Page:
07/13/2008 11:00PM

Faster times may lie ahead

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Mark Johnson Photo
Opening Day at Del Mar brings some questions about how its Polytrack will be playing this year.

DEL MAR, Calif. - One minute and forty seconds. Write it down.

More than 50,000 raucous fans are expected to cheer the festive launch of the summer racing season Wednesday at Del Mar, where finding the prettiest hat on opening day is easier than predicting the final time of the first race of the meet.

"Time-wise? It's going to be quicker," racing secretary Tom Robbins promised. At least, that is what many hope. Del Mar last summer achieved its objective by installing a synthetic Polytrack surface that significantly reduced injuries.

But the racing on Polytrack was different. The surface got hot and mushy in the afternoon, times were slow, and the track was blatantly unfair to speed horses around two turns. So will this season be more of the same? The answer may come in the very first race, a $10,000 claimer at one mile.

"I hesitate trying to predict time, but I would be surprised if we didn't break 1:40," Robbins said. That would be about two seconds faster than last summer. And while the forecast places undue significance on one race, it sets the tone and will indicate how a change in maintenance - watering the track - affects the speed and dynamics of racing.

Race-1 contender Plan for Fun needed 1:41.43 to win a one-mile $10,000 claimer last summer. Plan for Fun recently was claimed by Jeff Mullins, who won with 15 of 62 Polytrack starters a year ago.

"People said it was embarrassing they were running so slow, but it didn't embarrass me to go the bank and cash that check," he said.

Rather than complain, Mullins adjusted. "I've never really had a problem with the track," he said. "A lot of guys like to see their horses works fast, and you just couldn't do that on that track. I ignored the stopwatch, and changed my training a little bit," said Mullins, shifting the emphasis to slower, stamina-type works.

Good idea. As for handicappers, most should realize by now that afternoon performance trumps morning workouts. And if the first race Wednesday leaves many still wondering about the subtleties of the year-old Polytrack surface, it will be perfectly clear by race 3. The six-furlong sprint for maiden fillies and mares includes a front-running standout.

Ima Offended set wicked fractions and finished second last out at Hollywood Park, and she figures to shake loose Wednesday. A good effort by Ima Offended would alleviate worries about Hollywood form holding up at Del Mar, which it does. Secondly, it would ease unfounded concerns concerning front-running sprinters on Polytrack. Last summer around one turn, speed held.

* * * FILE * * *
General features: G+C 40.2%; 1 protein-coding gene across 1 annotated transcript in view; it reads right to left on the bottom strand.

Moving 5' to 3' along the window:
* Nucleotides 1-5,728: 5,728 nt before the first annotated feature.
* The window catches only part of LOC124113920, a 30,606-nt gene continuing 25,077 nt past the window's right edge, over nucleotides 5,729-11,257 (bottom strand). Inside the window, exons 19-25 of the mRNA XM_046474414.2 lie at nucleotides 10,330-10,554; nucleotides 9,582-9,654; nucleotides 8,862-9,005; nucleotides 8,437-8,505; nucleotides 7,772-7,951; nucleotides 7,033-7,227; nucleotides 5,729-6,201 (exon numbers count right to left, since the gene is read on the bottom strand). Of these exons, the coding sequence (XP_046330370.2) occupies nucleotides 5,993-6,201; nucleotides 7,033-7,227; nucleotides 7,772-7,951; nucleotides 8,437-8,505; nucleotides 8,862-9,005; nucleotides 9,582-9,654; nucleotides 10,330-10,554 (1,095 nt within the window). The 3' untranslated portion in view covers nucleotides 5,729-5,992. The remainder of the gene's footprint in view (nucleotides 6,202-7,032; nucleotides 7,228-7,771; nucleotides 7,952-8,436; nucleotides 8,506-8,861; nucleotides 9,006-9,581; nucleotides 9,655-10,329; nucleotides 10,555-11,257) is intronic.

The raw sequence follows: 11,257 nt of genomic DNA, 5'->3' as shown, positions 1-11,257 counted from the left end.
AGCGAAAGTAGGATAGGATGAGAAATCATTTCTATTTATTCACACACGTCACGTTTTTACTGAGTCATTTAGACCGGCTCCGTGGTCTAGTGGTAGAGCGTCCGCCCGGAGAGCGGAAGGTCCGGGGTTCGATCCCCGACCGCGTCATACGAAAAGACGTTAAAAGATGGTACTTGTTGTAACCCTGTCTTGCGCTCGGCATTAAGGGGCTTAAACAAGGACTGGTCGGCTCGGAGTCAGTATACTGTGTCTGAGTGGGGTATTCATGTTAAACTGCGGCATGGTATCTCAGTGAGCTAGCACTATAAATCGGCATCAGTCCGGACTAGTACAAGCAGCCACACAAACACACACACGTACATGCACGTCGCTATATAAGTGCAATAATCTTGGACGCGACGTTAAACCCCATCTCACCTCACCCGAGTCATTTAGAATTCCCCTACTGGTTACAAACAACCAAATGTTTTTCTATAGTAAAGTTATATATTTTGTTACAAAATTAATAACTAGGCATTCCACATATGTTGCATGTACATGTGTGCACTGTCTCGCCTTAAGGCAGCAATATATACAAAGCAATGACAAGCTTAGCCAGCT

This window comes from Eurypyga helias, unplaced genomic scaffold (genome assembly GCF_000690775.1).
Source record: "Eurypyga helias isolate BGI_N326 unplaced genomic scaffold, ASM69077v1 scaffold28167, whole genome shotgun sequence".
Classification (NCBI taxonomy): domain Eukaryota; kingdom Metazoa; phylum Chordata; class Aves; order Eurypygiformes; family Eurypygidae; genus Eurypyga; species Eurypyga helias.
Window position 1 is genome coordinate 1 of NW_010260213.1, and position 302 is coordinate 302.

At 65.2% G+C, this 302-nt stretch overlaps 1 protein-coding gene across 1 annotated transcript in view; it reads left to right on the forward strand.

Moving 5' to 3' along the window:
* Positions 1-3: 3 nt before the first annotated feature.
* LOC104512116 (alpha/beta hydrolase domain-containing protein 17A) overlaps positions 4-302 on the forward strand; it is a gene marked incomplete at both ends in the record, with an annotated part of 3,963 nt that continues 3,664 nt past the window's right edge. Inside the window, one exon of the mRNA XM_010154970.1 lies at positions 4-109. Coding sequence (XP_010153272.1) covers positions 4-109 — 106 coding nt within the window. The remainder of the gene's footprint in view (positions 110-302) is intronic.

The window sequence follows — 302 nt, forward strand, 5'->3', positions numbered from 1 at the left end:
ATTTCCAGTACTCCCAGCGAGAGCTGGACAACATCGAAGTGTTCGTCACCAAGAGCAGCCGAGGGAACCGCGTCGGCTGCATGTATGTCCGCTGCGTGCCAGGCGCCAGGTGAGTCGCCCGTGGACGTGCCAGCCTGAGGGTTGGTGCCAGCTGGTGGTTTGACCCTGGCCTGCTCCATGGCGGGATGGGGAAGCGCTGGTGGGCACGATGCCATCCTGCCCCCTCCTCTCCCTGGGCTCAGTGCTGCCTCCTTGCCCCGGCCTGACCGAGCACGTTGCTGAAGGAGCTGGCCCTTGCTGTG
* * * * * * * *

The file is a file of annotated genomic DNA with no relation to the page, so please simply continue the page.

Even while the meet begins with questions regarding the track, the horses still do the work. Lava Man runs Sunday in the Grade 1 Eddie Read Handicap on grass. Street Boss runs July 27 in the Grade 1 Bing Crosby Handicap for sprinters. Zenyatta might run Aug. 2 in the Grade 2 Clement Hirsch Handicap for fillies and mares. Pure Clan runs Aug. 16 in the Grade 1 Del Mar Oaks. The Grade 1 Pacific Classic is Aug. 24.

A pair of Grade 1 races for 2-year-olds are at the end of the meet -the Debutante for fillies on Sept. 1, the Futurity on closing day, Sept. 3.

Split divisions of the opening-day stakes are the first legs of Del Mar's three-race turf series for 3-year-olds, and key starters in both divisions of the $75,000 Oceanside Stakes are starting over. Moral Compass was purchased since a third-place finish in a Grade 3 at Belmont. He will make his California debut in race 6. Dixie Chatter, a Grade 1 winner last fall, will try to jump-start his campaign when he switches to grass for race 8.

Moral Compass arrived in California last week, and trainer Jack Carava admits the colt faces obstacles in the one-mile Oceanside. "It was a rush to get him out here and we had to condense his training," he said. "I'm sure he is compromised, because his [July 11] work was pretty far away from his last work [June 29] at Belmont."

Garrett Gomez will ride for owner La Canada Stables.

The first division of the Oceanside is the weaker half. Other starters include graded-stakes-placed Indian Sun, Ez Dreamer, and Sky Cape. California Blaze will stretch out to two turns and could upset. French import Coronel Moldes will be making his U.S. debut. Yes It's a Cat underwent throat surgery since he last raced.

Dixie Chatter finished third in a pair of Grade 3 races on the Hollywood main track, and drops in class and switches to turf in race 8. But he landed in the stronger division. Front-runner Liberian Freighter dueled on a wicked pace at a 1 1/8 miles last time, finishing third in the Grade 3 Cinema. If he avoids a duel with stretch-out sprinter Devils Afleet, he can win up front. Other starters include Afleet Ruler and Tangled Tango.